The intraoral examination showed that she had a Class III malocclusion with a severe anterior open bite. Overjet and overbite were –2.0 and –5.0 mm, respectively, and both canine and molar keys showed Class III relationships on both sides. The teeth were not occluded with the exception of the first and second molars. The extraoral examination showed that she had a straight profile with a prominent chin and competent lips ( Fig 1 ). There was no apparent facial asymmetry, and she did not have temporomandibular disorder symptoms or oral habits. Dental casts confirmed the Class III molar and canine relationships and showed a broad dental arches ( Fig 2 ).
The cephalometric analysis showed that the patient had a hyperdivergent facial pattern with a moderate skeletal Class III relationship with a decreased ANB angle (0.47°) ( Table ). The mandibular incisor was moderately inclined lingually (90°) to compensate for the skeletal sagittal discrepancy. A panoramic radiograph showed that all third molars were impacted, and the distal surface of the mandibular left second molar was impaired by the adjacent impacted third molar ( Fig 3 ).
|Variable||Pretreatment||Posttreatment||Retention (3 years)||Normal|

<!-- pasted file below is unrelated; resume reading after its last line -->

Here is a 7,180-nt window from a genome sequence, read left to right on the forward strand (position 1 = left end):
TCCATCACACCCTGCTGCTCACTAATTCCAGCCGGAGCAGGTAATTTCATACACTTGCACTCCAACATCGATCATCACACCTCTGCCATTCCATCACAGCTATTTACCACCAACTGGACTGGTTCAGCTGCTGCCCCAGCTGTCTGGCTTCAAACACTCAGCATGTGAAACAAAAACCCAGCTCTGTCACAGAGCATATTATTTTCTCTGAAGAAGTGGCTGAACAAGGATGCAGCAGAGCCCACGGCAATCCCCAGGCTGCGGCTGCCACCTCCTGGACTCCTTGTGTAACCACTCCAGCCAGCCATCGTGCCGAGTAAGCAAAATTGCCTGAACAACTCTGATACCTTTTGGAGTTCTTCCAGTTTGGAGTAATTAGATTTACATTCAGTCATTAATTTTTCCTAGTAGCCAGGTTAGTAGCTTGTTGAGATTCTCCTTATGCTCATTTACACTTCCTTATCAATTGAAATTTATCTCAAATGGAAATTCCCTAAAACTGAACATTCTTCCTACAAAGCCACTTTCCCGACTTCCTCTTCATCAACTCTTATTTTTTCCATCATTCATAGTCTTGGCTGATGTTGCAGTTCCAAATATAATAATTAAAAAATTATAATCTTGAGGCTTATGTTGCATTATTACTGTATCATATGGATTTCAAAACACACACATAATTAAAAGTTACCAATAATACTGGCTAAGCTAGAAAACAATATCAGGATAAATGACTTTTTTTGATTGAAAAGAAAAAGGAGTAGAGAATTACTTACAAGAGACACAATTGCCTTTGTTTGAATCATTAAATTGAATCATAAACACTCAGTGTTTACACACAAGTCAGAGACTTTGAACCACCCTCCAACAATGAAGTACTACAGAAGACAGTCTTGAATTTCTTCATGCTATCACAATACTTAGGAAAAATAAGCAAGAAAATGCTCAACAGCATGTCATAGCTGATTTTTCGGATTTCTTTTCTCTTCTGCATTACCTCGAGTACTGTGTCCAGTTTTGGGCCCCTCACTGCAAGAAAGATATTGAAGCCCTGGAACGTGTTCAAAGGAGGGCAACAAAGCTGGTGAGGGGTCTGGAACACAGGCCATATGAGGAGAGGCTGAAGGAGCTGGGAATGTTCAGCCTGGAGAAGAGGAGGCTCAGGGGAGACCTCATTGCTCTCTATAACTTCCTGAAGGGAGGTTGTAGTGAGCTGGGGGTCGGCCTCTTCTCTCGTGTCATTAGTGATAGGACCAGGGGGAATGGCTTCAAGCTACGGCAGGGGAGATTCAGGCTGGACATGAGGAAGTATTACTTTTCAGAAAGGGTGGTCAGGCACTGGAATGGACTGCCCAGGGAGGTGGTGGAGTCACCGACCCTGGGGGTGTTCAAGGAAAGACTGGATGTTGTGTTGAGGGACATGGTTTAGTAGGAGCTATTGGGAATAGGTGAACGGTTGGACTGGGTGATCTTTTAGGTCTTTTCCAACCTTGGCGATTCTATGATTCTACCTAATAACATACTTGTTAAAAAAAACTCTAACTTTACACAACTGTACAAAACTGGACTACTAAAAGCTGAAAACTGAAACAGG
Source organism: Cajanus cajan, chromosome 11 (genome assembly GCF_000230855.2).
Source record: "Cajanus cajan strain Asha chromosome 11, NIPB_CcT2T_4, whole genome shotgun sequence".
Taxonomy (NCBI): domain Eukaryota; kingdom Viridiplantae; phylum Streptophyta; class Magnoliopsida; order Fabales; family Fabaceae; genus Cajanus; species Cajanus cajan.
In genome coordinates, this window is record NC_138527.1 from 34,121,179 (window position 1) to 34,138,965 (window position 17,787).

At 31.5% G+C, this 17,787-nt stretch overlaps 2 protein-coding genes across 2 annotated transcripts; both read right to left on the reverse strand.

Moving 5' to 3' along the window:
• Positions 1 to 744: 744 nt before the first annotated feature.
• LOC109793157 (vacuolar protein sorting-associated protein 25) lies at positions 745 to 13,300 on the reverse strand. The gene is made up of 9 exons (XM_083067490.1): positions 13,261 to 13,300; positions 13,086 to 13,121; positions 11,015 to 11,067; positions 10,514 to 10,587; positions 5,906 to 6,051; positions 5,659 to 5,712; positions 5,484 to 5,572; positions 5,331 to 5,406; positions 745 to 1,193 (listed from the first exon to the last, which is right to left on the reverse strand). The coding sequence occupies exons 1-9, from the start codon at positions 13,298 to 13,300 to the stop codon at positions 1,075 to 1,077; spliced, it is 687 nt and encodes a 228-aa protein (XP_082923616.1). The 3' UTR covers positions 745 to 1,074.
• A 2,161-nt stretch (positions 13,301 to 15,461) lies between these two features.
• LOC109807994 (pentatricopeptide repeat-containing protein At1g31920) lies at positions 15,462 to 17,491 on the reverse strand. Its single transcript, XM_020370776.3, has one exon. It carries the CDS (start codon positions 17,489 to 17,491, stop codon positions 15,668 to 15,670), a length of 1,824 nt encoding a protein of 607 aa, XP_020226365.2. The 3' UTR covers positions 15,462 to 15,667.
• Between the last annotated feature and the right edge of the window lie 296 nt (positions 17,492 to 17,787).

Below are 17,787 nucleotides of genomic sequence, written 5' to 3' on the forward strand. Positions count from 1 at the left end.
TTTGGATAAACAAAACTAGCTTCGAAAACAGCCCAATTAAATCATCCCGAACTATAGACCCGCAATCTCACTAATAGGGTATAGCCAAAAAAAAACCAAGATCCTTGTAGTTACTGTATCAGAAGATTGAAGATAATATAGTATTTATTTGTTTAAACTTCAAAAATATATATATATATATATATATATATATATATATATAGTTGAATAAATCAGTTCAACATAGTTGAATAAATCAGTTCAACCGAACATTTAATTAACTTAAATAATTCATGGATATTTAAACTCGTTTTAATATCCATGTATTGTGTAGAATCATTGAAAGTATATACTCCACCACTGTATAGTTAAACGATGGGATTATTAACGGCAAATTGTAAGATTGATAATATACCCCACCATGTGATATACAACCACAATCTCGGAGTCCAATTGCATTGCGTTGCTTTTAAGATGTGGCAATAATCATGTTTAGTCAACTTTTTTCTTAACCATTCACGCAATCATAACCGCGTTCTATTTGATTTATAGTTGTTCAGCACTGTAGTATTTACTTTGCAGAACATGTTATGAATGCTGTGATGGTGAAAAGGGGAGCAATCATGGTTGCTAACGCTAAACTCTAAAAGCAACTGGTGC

|U1 to FH||114.2||119.1||118.8||116|
|U1 to SN||103.6||108.5||108.1||107|
|y-axis to SN||73.2||72.4||72.9||70.9|
|Pog to N perpendicular||−4.9||−2.8||−3.3||−5.0|
|U6 to PTV||15.1||15.7||15.6||12.6|
|L6 to PTV||18.7||16.5||17.2||15.3|
|Anterior facial height||120.8||120.1||120.3||127.4|
|Upper lip to E-line||−3.0||−3.5||−3.5||−0.9|
|Lower lip to E-line||−1.5||−1.8||−1.9||0.5|
In adults with a skeletal Class III anterior open bite, we can consider the following 2 treatment options.
Combined surgical and orthodontic treatment with maxillary posterior impaction and mandibular setback.
Dentoalveolar compensation with intrusion of the maxillary molars and total distalization of the mandibular dentition by using multiple microscrews after extracting all third molars. Class III interarch elastics are also used for relieving the dental anteroposterior discrepancy.
From the aspect of stability of the treatment outcome, there is a controversy regarding the superiority of 1 approach over the other. Considering the esthetic result, however, it was not difficult to predict that orthodontic compensation in this patient would have resulted in a more concave facial profile because of the mandibular counterclockwise rotation and chin advancement.
Although the patient was reluctant to undergo surgery and was willing to accept a less-than-ideal result, it was necessary to inform her that orthodontic compensation could cause changes in her profile that she might not like. Therefore, we used V-ceph software (version 6.0; Osstem Implant, Seoul, South Korea), a cephalometric analysis program to predict her facial profile after orthodontic compensation.
A digitally altered profile prediction image based on visual treatment objective which satisfied the treatment objectives was shown to the patient ( Fig 4 ). She accepted the predicted facial image, so the orthodontic compensation treatment plan was approved to correct her skeletal Class III anterior open-bite malocclusion.